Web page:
Who am I?

Gary Elsbernd

Sometimes I get an idea that won't leave me alone. Whether these ideas are about design patterns, technical development or implementation, archery or science fiction, the elsblog is where I put my ideas and hopefully share them with the world.

I am a passionate advocate for user centered design with more than 30 years of experience. In my current role as Principle Experience Designer for Sun Life (US) based out of the Kansas City office, I am particularly interested in usability and performance centered design in web and mobile applications. 

The Hero's Journey

When I was in college, one of my best friends, Kevin, was an English Lit major.  I often asked him what he expected to do with a degree like that and his answer was simply, "Tell stories."

He did eventually publish two books (I have copies of each on my bookshelf), but held many other jobs before that happened.

Kevin WohlerNo matter if he was working as a call center representative, marketing copywriter, or account manager, he was still writing.  It was only recently that I saw how his job and mine are similar.  Being a storyteller requires understanding his audience, structuring the presentation of knowledge and delivering a desirable experience.  He was analyzing and writing "The Hero's Journey" while I analyze the Client Journey.

The Hero’s Journey is a common story structure for modeling both plot points and character development. A protagonist embarks on an adventure into the unknown. They learn lessons, overcome adversity, defeat evil, and return home transformed.  Think of all of your favorite stories and you can see how the structure is used.  Harry Potter, Star Wars, The Matrix, Spider-Man, The Lion King, Lord of the Rings - they all follow common themes.

Likewise, the Client (or Customer) Journey follows similar themes, regardless of your industry.  The points can be expanded and detailed filled in, but you will nearly always see overarching stage of the client experience.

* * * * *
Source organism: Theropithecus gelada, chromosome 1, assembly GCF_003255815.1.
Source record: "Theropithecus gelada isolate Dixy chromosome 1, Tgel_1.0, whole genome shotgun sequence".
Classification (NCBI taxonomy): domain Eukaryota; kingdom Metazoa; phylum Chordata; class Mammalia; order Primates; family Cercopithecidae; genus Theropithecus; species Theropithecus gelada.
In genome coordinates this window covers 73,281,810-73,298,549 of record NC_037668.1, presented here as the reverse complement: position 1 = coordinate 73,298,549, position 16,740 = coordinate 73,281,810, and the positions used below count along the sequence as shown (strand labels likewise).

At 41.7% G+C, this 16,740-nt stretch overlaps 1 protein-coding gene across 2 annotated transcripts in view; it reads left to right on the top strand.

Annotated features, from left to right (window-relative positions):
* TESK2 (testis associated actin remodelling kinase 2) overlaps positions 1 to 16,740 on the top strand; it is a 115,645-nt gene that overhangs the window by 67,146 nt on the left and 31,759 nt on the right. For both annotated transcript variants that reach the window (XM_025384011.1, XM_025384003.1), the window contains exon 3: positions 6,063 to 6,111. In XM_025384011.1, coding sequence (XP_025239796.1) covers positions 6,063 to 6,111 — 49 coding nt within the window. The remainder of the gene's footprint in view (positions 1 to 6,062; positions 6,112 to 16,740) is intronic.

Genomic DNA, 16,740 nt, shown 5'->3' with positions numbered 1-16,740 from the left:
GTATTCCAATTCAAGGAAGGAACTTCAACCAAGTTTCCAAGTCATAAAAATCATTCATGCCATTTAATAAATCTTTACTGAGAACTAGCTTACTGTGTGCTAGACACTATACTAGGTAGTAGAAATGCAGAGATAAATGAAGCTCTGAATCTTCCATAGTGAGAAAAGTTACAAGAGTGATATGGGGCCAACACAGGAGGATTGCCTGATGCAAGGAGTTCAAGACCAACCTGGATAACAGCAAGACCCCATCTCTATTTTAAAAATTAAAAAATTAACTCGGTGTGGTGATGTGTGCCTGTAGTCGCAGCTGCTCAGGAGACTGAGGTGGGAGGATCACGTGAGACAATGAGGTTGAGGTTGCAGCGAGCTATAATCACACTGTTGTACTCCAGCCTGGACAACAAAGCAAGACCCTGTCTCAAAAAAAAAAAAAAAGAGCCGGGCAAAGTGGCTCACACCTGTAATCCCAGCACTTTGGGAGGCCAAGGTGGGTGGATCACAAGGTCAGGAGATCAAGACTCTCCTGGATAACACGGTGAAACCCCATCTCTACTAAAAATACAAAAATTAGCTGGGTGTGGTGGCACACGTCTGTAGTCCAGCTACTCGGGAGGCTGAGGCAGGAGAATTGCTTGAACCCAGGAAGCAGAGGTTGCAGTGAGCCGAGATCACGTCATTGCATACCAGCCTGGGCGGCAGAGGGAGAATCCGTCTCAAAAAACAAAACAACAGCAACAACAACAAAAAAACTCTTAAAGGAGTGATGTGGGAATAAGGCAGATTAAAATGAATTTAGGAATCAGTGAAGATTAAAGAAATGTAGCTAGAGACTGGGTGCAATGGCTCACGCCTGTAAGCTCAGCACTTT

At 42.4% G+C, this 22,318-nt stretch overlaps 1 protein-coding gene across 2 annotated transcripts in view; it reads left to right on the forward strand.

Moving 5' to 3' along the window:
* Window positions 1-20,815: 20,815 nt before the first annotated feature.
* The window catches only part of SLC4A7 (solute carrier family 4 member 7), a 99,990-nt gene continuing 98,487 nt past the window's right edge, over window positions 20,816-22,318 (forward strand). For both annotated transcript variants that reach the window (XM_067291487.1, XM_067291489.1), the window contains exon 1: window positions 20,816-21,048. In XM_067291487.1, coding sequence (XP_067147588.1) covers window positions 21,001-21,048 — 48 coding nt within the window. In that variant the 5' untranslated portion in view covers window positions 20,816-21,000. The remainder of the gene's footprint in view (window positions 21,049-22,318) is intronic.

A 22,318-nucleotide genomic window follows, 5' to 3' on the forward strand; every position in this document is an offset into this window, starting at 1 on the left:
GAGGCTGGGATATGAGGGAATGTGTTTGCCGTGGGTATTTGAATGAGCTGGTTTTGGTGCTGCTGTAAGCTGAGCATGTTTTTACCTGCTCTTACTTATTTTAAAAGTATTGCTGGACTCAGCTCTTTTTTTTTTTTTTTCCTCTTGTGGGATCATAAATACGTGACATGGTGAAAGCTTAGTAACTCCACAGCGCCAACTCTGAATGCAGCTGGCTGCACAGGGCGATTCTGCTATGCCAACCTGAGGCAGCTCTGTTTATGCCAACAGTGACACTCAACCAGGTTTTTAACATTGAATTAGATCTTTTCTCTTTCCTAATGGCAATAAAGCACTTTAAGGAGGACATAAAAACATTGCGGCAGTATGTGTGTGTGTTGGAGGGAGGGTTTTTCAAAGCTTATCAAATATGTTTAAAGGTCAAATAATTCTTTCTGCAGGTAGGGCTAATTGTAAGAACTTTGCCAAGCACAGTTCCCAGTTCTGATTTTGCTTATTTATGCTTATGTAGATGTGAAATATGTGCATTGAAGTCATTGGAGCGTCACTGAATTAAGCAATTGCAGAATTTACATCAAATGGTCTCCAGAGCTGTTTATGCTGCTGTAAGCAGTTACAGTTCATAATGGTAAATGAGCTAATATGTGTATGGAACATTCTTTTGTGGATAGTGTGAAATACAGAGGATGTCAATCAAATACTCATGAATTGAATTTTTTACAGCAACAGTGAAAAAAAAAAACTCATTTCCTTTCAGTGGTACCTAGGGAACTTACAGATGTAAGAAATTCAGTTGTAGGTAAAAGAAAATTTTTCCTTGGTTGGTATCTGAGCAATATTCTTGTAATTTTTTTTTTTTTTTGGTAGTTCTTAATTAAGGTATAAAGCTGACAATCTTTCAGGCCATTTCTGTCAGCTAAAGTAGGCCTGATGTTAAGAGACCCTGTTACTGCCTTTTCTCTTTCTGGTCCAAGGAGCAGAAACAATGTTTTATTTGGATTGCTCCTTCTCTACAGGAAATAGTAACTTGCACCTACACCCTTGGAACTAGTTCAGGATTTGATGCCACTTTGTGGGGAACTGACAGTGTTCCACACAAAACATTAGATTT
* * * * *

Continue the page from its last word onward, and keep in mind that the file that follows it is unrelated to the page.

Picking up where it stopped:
• Awareness occurs when the client first hears about your market offering and becomes interested.  Much of this research is done through brokers or word of mouth, but our web and marketing efforts are a critical part of the client experience.  
  • Consideration allows us to deepen our relationship with the client through an experience that feels like a conversation.  We have to create a compelling story for our clients, lay out the benefits and overcome resistance, and provide calls to action all while letting our clients get to know us, our values and principles.
  • Acquisition is when the client commits to taking action. This step can include purchase, options, configuration and installation.  We have to ensure the client understands what they've purchased and reinforce the wisdom of that decision.
  • Service, in my industry, is delivering on the promise for the duration of the contract.  Providing status updates, ability to submit claims or administer the policy are all important day-to-day activities and must be handled properly to encourage renewal.  During service is also a good time to describe additional features or services for increasing customer entanglement.
  • Finally, Loyalty happens when the service contract is complete, or the client is back in the market. A lot of retention and loyalty comes down to your customer’s experience, and it is much less expensive/more lucrative to keep a current customer than to try to find new ones.

In client experience, we have to find ways to really understand what our clients' needs and concerns are.  We map the client journey to identify what key moments are working, which ones are causing pain and which ones could be even better, leading to more client satisfaction.  By anticipating and overcoming objections, and making the administration of the tool as smooth as possible, we can keep the client happy and engaged for years to come.  And that gives us time to tell more stories.